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Sunderland misses out on the chance to host UK City of Culture in 2021

The team behind Sunderland bid spent months trying to persuade judges that the city had what it takes to win. Photo: ITV News

Sunderland has missed out to Coventry on becoming the UK City of Culture 2021.

The announcement, made by Arts Minister John Glen, comes as the current UK City of Culture, Hull's year-long celebration nears an end.

People gathered at Pop Recs music store in Sunderland to hear the news, and were clearly disappointed in their reaction:

Coventry, Paisley, Stoke-on-Trent, Sunderland and Swansea were all in the running for the title, which is credited with attracting major investment to former winners.

The team behind Sunderland bid spent months trying to persuade judges that the city had what it takes to win.

It was hoped that they'd be wowed by the city's beautiful coastline and cultural assets, such as the National Glass Centre, the Empire, and Sunderland Museum and Winter Gardens - but it just wasn't to be.

Despite losing out to Coventry, Sunderland’s cultural leaders have vowed to push ahead with a programme of ‘major cultural activities’.

“Naturally, we are disappointed,” said Rebecca Ball, Sunderland 2021 director, “but also very proud....

We developed an exciting and compelling bid, shaped by hours of feedback from people from the city and beyond and we want to reassure people that all that hard work and valuable contributions will be used to shape our cultural future.

“Our bid really got to grips with what Sunderland is about now, and what people want it to be in the future.

"It was packed with ideas, thoroughly deserved to be on the shortlist and there is a huge amount of support and momentum to make many of them happen despite not winning the title.

“Our warmest congratulations go to Coventry – and commiserations to Stoke-on-Trent, Paisley and Swansea. It’s a brave thing to throw your hat in the ring and I am proud that Sunderland was among those that did.”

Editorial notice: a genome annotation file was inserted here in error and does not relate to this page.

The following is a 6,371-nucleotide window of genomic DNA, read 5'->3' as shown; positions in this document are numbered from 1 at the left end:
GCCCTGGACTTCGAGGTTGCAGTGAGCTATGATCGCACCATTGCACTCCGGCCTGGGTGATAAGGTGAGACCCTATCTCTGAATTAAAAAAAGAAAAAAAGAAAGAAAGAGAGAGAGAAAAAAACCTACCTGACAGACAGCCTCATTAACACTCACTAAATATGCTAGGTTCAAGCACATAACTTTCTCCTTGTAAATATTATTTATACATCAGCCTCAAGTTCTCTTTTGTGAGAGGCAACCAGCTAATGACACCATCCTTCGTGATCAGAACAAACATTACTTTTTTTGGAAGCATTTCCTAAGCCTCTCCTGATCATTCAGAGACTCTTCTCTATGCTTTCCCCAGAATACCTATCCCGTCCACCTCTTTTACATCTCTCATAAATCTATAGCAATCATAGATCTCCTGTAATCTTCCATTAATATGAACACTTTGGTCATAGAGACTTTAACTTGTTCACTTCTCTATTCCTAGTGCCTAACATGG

– Rebecca Ball, Sunderland 202, Director
Coventry is to become UK City of Culture 2021 Credit: ITV News

The Sunderland bid was backed by local and regional businesses, councils, MPs, Sunderland Football Club and local celebrities, including radio DJ Lauren Laverne, actress Melanie Hill and musician Ross Millard from the band, Futureheads.

The competition is held every four years, with Derry-Londonderry the first winner in 2013.

Despite the title, the award is not restricted only to cities, and Scottish representative Paisley is the first town to make the final shortlist.

People gathered at Pop Recs in Sunderland to hear the news. Credit: ITV News

Councillor Harry Trueman, Deputy Leader of Sunderland City Council, pointed out how other North East cities who have been unsuccessful in the competition in the past, had attracted huge investment regardless, and were able to introduce large-scale events and arts programmes into their cultural calendar:

Look at Durham, which was unsuccessful in its bid in 2013. Despite this, Lumiere was born out of the competition, an event that delivers a £9.6million boost for the city every two years and has cemented Durham’s place as a cultural tourist destination.

“Our other near neighbours NewcastleGateshead were also unsuccessful in their quest to win European Capital of Culture in 2008, and they’ve gone on to deliver huge cultural programmes since, next year hosting the Great Exhibition of the North.

“We were always very clear that this bid, win or lose, would deliver a lasting legacy for Sunderland. And it will – it has already brought increased investment and a higher profile to the city.”

– Councillor Harry Trueman, Deputy Leader of Sunderland City Council